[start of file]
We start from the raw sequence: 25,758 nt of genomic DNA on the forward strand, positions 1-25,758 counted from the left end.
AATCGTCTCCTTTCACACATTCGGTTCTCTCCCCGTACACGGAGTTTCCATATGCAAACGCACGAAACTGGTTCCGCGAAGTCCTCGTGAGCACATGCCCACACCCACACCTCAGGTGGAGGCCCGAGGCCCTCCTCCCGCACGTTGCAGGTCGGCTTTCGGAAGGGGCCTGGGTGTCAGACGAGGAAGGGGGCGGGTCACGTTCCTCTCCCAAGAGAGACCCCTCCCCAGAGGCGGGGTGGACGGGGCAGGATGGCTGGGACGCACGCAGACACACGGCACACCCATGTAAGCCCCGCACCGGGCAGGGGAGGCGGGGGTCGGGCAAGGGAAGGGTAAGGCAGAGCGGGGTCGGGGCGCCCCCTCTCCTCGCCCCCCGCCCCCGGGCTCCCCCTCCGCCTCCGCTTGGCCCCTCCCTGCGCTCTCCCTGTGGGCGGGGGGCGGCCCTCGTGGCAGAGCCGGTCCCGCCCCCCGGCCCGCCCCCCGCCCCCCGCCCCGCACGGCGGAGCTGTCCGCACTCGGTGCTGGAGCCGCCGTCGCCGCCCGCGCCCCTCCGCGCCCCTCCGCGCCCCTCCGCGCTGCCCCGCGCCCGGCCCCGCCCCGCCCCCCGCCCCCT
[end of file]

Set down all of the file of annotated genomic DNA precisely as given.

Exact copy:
We start from the raw sequence: 25,758 nt of genomic DNA on the forward strand, positions 1-25,758 counted from the left end.
AATCGTCTCCTTTCACACATTCGGTTCTCTCCCCGTACACGGAGTTTCCATATGCAAACGCACGAAACTGGTTCCGCGAAGTCCTCGTGAGCACATGCCCACACCCACACCTCAGGTGGAGGCCCGAGGCCCTCCTCCCGCACGTTGCAGGTCGGCTTTCGGAAGGGGCCTGGGTGTCAGACGAGGAAGGGGGCGGGTCACGTTCCTCTCCCAAGAGAGACCCCTCCCCAGAGGCGGGGTGGACGGGGCAGGATGGCTGGGACGCACGCAGACACACGGCACACCCATGTAAGCCCCGCACCGGGCAGGGGAGGCGGGGGTCGGGCAAGGGAAGGGTAAGGCAGAGCGGGGTCGGGGCGCCCCCTCTCCTCGCCCCCCGCCCCCGGGCTCCCCCTCCGCCTCCGCTTGGCCCCTCCCTGCGCTCTCCCTGTGGGCGGGGGGCGGCCCTCGTGGCAGAGCCGGTCCCGCCCCCCGGCCCGCCCCCCGCCCCCCGCCCCGCACGGCGGAGCTGTCCGCACTCGGTGCTGGAGCCGCCGTCGCCGCCCGCGCCCCTCCGCGCCCCTCCGCGCCCCTCCGCGCTGCCCCGCGCCCGGCCCCGCCCCGCCCCCCGCCCCCT